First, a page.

If you’re anything like me, you’ll be vaguely aware of Magna Carta and – in a vague way – that it is important as a historical document, and that it was written 800 years ago. I must admit I’d never given it much thought, though, so the British Library’s new exhibition, Magna Carta: Law, Liberty, Legacy, taught me a lot. On the first Sunday of the Easter holidays, it was packed and probably the slowest-moving exhibition I’ve ever visited (partly because you need to look closely and read every information panel), but it’s well worth spending time here. The exhibition shows documents from well before 1215 which were precursors to the Charter granted by King John at Runnymede, and it’s fascinating to have the opportunity to look at the tiny script and often rather scrappy documents of these hugely significant papers (I enjoyed mentally comparing them to official papers today, which seem rather boring). The documents are in Old English, Old French or Latin, as well as tiny writing, so it’s difficult to read much of them, but sections are translated in the panels so a good gist of them can be gained.
The exhibition unfolds a story, then, of ‘bad King John’ who needed to appease rebel barons, and did so with this document which has been significant for British law ever since. (There is a translation of it here, if you’re interested). From servants to political freedom, the ‘ancient liberties and free customs’ of the city of London, to inheritance, debts and crimes, there are familiar phrases in the text and familiar ideas, too, even though most of its laws have now been repealed. The closing exhibits are two copies of the Charter, one severely damaged but they other preserved enough to read (if your eyesight’s good!)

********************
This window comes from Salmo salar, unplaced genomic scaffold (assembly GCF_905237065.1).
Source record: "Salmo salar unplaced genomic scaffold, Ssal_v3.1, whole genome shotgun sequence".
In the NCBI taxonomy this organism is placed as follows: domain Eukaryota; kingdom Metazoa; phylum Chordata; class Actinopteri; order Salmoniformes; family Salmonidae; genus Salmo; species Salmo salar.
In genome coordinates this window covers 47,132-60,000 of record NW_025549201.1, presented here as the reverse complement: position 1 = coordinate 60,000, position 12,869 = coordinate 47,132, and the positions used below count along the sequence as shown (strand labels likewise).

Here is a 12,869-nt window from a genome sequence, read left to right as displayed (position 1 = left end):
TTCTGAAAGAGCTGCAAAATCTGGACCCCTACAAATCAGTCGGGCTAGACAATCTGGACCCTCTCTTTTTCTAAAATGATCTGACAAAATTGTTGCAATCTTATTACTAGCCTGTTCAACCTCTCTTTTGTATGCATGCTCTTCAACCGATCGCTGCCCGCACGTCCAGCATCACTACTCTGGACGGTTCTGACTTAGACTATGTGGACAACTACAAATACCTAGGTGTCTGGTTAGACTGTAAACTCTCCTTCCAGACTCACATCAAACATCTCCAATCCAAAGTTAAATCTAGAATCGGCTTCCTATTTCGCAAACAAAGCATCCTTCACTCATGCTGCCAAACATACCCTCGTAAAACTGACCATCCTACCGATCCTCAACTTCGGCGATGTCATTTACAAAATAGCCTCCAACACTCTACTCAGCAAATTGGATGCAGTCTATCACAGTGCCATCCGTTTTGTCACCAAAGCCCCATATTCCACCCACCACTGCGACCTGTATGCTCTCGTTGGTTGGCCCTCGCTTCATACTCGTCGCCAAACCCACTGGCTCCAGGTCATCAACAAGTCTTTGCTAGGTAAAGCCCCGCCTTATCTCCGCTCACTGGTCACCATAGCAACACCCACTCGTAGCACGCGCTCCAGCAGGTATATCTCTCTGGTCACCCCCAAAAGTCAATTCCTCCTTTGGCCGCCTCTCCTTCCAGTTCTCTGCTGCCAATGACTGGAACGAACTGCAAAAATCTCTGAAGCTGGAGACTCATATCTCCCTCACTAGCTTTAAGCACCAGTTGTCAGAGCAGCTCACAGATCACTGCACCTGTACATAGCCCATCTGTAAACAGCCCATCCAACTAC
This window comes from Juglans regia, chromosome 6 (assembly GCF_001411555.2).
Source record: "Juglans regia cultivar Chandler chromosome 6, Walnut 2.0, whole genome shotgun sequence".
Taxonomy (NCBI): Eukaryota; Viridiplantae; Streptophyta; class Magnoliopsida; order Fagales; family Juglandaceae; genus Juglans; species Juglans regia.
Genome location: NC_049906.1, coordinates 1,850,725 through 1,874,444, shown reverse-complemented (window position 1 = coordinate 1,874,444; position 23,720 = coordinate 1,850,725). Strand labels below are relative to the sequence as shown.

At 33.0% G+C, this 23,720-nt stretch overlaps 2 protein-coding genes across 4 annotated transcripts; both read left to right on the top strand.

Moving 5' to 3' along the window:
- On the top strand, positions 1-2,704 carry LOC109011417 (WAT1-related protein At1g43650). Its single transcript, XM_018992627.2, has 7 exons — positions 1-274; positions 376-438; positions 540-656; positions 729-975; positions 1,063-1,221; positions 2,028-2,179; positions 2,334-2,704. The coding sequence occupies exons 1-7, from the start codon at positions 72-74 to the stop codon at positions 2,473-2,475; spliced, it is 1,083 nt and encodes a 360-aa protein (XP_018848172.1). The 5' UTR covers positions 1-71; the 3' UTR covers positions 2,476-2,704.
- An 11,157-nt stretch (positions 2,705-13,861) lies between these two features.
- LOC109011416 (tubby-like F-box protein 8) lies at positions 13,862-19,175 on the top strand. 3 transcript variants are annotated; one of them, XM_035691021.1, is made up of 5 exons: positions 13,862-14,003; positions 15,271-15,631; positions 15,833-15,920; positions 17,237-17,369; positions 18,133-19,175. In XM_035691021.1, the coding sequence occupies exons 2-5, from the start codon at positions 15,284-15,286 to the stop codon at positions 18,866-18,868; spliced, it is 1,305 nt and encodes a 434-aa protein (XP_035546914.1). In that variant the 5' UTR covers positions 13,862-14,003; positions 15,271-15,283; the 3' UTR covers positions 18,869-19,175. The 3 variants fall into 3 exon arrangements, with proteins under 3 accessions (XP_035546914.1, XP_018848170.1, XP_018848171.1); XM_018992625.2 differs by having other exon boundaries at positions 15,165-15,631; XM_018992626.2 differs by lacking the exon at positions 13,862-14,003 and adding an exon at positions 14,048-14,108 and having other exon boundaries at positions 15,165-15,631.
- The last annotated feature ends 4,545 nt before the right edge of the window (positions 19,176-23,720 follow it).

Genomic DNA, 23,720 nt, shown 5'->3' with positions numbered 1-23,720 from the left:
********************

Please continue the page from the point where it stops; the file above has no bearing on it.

What is particularly interesting about the exhibition is the insight it offers into how Magna Carta has been interpreted and re-purposed across its 800-year history. For example, in 1915 in The Englishwoman, Helena Normanton argued that the disenfranchisement of women went against sections 39 and 40 of Magna Carta, presumably on the grounds that liberties were offered to all ‘freemen’, a term which might also include women. In 1934, it was again evoked in a cartoon entitled ‘Pageant of Liberty at Runnymede’, in which those who have fought for freedom appear to be upstaged by Oswald Mosley of the British Union of Fascists and his ‘Magnissima Carta’. (There’s a great article about Magna Carta in the twentieth century here).
Two of Rudyard Kipling’s poems were included as examples of the enduring legacy of Runnymede; KIpling, patriot and poet of Empire, was fascinated by the enshrinement of political freedom which Magna Carta represented, and in ‘The Reeds of Runnymede’ he reimagines the creation of the document and reminds his readers that these ideas remain important. Similarly, in ‘The Old Issue’, written on the outbreak of the Boer War in 1899, he emphasises the lessons of the past which are enshrined in these old laws, suggesting that the issues at stake never change as human nature remains the same, and the struggle between the ruler and the ruled goes on – freedom must sometimes be regained.
Ancient Right unnoticed as the breath we draw—
Leave to live by no man’s leave, underneath the Law.
The exhibition describes Magna Carta as one of Britain’s greatest exports. From early American laws to the Bill of Rights, to providing inspiration for human rights legislation in the twentieth century, its significance is huge and much further-reaching than I had imagined. And echoes of it go on and on: in 2008 Peter Brookes’ cartoon ‘Magna Carta, Mini Carta’ mocks the anti-terrorism act, for example. The document may not be the law it was, but it shaped the law we have, and, more than that, it has become a symbol of British freedoms, of rebellion against excessive rule, and of the power of the people.